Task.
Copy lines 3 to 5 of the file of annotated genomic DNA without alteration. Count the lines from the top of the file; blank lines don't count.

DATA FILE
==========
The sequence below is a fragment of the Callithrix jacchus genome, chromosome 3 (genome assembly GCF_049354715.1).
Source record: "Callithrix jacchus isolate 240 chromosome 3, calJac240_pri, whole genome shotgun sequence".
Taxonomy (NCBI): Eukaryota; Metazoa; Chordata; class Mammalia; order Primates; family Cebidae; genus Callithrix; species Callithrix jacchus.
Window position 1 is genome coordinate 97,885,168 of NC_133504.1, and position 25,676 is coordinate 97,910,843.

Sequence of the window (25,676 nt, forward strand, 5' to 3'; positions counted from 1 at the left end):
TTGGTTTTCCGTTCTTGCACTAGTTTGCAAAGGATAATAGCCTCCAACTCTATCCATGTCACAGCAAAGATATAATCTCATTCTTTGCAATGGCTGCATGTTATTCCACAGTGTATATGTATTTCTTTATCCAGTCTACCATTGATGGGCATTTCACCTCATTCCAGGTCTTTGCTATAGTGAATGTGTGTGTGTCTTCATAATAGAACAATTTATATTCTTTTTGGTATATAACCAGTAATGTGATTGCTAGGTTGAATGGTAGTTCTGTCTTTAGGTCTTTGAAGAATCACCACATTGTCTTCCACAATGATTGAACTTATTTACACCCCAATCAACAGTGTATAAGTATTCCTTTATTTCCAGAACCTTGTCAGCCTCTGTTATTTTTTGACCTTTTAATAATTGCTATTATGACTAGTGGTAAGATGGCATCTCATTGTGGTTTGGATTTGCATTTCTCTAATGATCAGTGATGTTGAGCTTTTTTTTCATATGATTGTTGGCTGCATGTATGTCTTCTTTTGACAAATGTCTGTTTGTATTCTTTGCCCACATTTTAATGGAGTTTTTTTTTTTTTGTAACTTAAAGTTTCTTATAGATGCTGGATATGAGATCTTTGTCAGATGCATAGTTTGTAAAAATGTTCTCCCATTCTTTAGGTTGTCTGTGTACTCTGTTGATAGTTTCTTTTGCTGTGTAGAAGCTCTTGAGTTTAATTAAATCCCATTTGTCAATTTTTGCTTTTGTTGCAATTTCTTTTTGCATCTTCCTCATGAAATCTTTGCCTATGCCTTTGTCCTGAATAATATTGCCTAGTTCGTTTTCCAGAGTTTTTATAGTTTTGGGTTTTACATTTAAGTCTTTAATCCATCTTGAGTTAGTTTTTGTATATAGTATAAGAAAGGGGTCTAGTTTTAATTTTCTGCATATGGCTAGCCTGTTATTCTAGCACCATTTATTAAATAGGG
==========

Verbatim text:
Taxonomy (NCBI): Eukaryota; Metazoa; Chordata; class Mammalia; order Primates; family Cebidae; genus Callithrix; species Callithrix jacchus.
Window position 1 is genome coordinate 97,885,168 of NC_133504.1, and position 25,676 is coordinate 97,910,843.

Sequence of the window (25,676 nt, forward strand, 5' to 3'; positions counted from 1 at the left end):